The Quiet Tree: Review

We recently saw The Quiet Tree, a theatrical introduction to Traditional Irish music at The Ark, as part of Trad Fest. The creator, Thomas Johnston, has been developing the show for the last few years, and this incubation process has really paid off.

The interactive performance is structured as a journey, with Thomas inviting the audience to travel across a vast landscape of rivers and mountains and trees to Whistleberry Forest, where a few of his animal friends are waiting to meet us. There is Sorlaigh the Snail, who spins a silver web to catch us; Faoilan the Frog, who has a funky dance to share with us; and Orna the Owl, who we have to coax down from her treetop hideaway.


The music harnesses harp, whistle, piano and a small amount of percussion to create the forest’s magical atmosphere . Children are given the opportunity to play along and interact with a few sensory objects from the set, which is colourful and visually engaging. Johnston has a gentle but affirmative manner and he managed to keep the audience, which ranged from 0-5, engaged throughout.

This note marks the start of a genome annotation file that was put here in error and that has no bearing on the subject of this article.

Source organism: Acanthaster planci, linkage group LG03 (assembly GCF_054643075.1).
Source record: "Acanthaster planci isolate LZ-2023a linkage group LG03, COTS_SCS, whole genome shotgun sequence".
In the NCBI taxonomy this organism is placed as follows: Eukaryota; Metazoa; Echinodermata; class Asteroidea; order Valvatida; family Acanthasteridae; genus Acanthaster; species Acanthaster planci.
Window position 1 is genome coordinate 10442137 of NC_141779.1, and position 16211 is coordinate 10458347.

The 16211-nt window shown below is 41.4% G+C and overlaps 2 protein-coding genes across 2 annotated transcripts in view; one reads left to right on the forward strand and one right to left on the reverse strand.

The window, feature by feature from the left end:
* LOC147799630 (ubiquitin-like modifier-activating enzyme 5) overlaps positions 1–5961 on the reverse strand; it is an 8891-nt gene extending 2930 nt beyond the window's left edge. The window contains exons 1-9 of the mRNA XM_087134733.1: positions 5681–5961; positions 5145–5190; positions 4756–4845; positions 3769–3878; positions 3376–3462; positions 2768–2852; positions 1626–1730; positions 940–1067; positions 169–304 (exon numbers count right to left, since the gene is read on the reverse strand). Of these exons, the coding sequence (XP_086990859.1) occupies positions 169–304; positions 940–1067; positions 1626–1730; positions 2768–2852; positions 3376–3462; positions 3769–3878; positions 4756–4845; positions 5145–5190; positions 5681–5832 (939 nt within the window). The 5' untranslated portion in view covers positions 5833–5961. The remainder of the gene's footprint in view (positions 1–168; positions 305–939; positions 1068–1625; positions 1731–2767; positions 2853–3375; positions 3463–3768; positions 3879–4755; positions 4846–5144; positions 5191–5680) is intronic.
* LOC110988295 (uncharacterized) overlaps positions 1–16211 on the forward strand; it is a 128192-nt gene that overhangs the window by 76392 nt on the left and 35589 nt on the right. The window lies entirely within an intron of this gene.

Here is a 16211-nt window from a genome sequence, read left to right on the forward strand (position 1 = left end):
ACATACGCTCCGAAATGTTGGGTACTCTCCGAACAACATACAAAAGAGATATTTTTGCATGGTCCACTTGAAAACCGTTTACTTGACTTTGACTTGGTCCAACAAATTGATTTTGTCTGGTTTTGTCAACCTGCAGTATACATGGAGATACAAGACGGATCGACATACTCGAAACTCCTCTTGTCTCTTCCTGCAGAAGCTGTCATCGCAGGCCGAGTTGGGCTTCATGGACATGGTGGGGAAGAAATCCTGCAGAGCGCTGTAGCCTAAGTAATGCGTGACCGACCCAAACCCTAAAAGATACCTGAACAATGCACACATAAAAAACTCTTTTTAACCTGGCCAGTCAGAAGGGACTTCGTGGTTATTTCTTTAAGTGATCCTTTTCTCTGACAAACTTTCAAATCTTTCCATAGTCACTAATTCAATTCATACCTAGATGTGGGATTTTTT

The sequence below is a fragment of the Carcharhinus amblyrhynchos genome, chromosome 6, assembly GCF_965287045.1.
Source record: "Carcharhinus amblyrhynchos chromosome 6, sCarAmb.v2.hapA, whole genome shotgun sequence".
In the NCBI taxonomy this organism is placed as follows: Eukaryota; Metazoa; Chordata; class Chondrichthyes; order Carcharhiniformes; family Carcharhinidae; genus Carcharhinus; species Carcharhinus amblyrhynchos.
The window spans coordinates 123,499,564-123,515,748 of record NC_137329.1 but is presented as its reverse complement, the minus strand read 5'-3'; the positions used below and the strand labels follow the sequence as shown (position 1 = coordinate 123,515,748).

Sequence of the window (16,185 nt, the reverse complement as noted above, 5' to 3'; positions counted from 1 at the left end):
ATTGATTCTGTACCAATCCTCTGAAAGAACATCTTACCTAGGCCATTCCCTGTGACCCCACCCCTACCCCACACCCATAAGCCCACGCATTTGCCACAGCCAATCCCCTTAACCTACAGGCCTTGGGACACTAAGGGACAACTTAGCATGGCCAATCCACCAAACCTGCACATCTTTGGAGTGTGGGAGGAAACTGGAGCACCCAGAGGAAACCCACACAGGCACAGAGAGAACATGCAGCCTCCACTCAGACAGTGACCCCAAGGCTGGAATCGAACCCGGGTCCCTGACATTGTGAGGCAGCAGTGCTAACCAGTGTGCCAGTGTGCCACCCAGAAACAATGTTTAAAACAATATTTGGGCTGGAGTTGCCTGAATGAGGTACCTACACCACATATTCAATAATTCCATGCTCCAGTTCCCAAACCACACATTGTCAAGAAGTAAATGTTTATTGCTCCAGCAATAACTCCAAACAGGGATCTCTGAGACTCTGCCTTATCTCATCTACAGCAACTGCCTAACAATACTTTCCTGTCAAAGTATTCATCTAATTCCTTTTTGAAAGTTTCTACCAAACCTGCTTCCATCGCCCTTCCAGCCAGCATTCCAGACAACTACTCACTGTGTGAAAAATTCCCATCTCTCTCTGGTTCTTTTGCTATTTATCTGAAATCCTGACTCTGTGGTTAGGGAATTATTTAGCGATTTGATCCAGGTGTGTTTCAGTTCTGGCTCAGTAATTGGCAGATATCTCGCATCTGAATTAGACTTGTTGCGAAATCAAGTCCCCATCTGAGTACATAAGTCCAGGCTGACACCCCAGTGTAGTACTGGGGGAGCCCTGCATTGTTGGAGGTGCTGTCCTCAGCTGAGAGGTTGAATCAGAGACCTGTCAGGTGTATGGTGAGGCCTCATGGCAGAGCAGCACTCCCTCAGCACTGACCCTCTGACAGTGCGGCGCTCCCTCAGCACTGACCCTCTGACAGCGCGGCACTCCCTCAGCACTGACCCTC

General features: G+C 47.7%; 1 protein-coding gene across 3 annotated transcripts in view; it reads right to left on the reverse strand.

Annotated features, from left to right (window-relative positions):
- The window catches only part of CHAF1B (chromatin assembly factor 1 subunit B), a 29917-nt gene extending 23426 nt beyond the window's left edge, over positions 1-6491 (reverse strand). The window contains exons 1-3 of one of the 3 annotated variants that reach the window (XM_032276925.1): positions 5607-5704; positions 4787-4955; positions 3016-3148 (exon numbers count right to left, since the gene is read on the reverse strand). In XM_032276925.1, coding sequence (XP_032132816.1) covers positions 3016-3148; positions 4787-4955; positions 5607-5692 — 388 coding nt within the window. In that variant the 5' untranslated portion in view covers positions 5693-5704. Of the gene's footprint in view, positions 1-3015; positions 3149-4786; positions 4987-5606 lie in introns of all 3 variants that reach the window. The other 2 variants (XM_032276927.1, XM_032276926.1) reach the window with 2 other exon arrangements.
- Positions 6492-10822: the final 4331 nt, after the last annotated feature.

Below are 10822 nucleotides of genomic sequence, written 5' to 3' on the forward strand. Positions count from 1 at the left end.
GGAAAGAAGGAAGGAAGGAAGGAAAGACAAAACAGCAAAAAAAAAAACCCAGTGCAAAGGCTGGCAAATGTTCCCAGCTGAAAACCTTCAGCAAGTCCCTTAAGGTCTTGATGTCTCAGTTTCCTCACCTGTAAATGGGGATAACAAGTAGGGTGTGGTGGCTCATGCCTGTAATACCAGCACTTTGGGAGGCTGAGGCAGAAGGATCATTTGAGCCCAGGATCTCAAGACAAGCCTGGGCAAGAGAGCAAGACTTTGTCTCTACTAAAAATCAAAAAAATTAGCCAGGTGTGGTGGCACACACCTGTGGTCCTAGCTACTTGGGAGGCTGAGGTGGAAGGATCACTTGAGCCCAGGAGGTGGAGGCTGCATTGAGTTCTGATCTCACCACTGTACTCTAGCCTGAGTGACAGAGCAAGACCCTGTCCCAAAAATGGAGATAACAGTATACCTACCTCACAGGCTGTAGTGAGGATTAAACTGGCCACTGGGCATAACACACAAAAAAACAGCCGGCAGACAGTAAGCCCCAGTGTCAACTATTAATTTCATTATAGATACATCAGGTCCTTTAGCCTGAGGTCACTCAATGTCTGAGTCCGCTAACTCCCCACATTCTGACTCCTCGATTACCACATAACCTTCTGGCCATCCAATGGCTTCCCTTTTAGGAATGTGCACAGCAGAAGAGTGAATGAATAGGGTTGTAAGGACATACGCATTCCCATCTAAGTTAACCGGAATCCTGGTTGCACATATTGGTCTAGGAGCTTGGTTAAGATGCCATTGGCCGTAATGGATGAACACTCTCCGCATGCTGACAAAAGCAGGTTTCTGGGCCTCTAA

Music from The Quiet Tree has been released as a CD too, and my kids have been enjoying reliving the show in the back of the car. They were especially tickled by the bonus track, which Johnston cut on the morning of the first performance in response to restlessness among the debut audience; just the sort of care and attention he pays to his young audience, who always need you to be flexible.

If The Quiet Tree plays locally again, we will definitely return to Whistleberry Forest. In the meantime, if you are not Dublin-based, it is touring regionally throughout February and March. Altrenatively you can get a taster for the music and buy the CD at